Monday, 2 September 2019

The Comedy About A Bank Robbery | Review

Show rating: ★★★★
Accessibility rating: ★★★

'Summer 1958. Minneapolis City Bank has been entrusted with a priceless diamond. An escaped convict is dead set on pocketing the gem with the help of his screwball sidekick, trickster girlfriend... and the maintenance man. With mistaken identities, love triangles and hidden agendas, even the most reputable can't be trusted. In a town where everyone's a crook, who will end up bagging the jewel?' - The Comedy About A Bank Robbery


If you're at all stagey then you probably have a long list of shows you'd like to see and are slowly ticking off, I know I do and The Comedy About A Bank Robbery ended up being pretty high on my list in recent months. It seemed totally different to the shows I usually go for and came across as a fun night out. You might be familiar with Mischief Theatre, the geniuses behind The Play That Goes Wrong, and unfortunately the theatre that production is in isn't accessible for me as a powerchair user so we decided on seeing one of the newer productions from them instead and it definitely proved to be a good night out.

The comedy is very slapstick and the humour is very British, resembling the kind of comedy my Mum grew up on and it's definitely the kind of show I think you could take your parents and family to. It took a while for the show to get going, at first it felt a little cringey but by the time everyone had settled into the roles they'd be playing for most of the show I was laughing and smiling constantly. It's definitely a show not to be taken seriously, it's one goal is to make you laugh and smile and it definitely delivers on that.


When we entered the theatre the stage was very bare and I really had no idea what to expect set wise but it truly blew me away. Parts of the set were almost like Ikea flat pack furniture, they came out of nowhere to build up the bank that the play is set around. I love a good set and this one was really up there for me purely for how clever it was. There were also some scenes that used some of the best staging I've ever seen, I won't spoil anything but I think it's worth a trip just to behold the set and staging. It's clear to see that a lot of thought has gone into everything, the cast are constantly working hard to make it appear almost like organised chaos. Everything is seamless but the comedy factor is always there and I like how they played on the fact and recognised that what they are doing is acting.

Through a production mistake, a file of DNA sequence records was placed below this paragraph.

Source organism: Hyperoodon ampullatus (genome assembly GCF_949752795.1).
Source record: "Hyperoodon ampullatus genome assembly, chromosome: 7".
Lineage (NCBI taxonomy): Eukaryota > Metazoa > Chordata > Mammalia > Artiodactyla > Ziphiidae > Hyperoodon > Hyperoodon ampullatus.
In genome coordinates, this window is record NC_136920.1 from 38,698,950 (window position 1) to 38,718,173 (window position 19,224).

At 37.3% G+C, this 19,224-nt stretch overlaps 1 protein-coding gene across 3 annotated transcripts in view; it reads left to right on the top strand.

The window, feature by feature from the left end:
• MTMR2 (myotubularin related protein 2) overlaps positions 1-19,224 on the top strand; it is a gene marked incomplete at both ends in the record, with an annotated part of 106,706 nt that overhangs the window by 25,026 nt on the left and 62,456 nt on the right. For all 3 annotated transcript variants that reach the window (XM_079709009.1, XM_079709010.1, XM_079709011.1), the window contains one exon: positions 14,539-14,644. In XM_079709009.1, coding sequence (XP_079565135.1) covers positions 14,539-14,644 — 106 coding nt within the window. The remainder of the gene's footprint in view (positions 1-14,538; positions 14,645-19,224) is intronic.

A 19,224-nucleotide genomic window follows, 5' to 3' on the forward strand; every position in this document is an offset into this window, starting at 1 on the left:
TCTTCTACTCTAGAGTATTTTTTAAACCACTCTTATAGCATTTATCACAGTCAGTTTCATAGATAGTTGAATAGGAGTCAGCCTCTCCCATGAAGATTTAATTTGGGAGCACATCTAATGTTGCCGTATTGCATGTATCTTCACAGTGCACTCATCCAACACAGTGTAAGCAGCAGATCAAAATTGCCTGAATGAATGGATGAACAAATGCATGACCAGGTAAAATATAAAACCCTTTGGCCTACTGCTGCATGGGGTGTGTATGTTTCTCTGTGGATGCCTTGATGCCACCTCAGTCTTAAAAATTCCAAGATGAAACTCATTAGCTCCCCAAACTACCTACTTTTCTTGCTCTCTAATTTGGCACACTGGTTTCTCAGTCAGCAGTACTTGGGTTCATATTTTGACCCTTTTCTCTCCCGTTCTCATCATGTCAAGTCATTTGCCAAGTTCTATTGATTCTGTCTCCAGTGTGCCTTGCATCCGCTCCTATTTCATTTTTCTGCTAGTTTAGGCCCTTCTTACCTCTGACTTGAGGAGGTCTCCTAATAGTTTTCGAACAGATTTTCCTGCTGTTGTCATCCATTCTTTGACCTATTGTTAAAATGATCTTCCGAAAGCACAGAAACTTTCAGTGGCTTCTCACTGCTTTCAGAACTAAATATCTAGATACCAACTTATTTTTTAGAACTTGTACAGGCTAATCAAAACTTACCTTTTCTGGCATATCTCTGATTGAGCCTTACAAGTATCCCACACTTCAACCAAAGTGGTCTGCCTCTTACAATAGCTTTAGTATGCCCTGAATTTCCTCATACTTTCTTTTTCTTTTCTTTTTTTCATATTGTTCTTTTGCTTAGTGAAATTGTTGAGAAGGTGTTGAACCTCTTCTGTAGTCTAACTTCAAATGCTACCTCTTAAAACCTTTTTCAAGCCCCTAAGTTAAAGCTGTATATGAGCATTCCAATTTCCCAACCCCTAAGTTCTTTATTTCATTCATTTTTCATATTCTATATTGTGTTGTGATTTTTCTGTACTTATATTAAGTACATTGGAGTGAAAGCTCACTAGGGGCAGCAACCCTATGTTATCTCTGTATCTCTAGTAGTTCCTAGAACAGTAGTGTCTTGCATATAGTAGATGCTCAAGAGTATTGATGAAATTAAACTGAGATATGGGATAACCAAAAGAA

I think if you're looking for a guaranteed fun night out, with good humour, and something you can bring the whole family to then this is the show for you! I'm really glad I finally went along and saw what it's all about.


As for the access at The Criterion Theatre, it was like no theatre I've been to before and that is because the two wheelchair spaces are in the upper circle! Never before have I come across this, I think it's potentially unique to the Criterion because it's underground in the middle of Piccadilly Circus so the upper circle is actually on the ground level. Access into the theatre for wheelchair users is via a back entrance, I wasn't able to get into the box office so my girlfriend picked up the tickets and a member of staff took us round to the entrance. The accessible toilet is on the way to your seats, there's quite a lot of doors involved in this journey but a staff member was always with us to help out. It was a decent sized accessible toilet, not huge but not so tiny that I couldn't turn around in it.

Our seats were back of the upper circle, although back of the upper circle is only row C in this theatre. I really expected it to be really far away from the stage, in both height and length but it felt more like we were sat in the dress circle because it wasn't far away at all. I quite enjoyed experiencing a show from a totally different seat to what I'm used to as well! Our tickets were sold as restricted view, with the upper circle itself restricting the front of the stage ever so slightly but it wasn't an issue at all, we certainly didn't miss anything. Our access rate tickets were £11.25, with seat prices starting from that, so it's a really reasonably priced show. As always it would have been nice to have more seat choice and to have been able to see more of the theatre than just the auditorium itself!

The show has captioned, audio described and signed performances coming up in November and it's currently booking until May 2020. You can find access information on the Criterion Theatre website.
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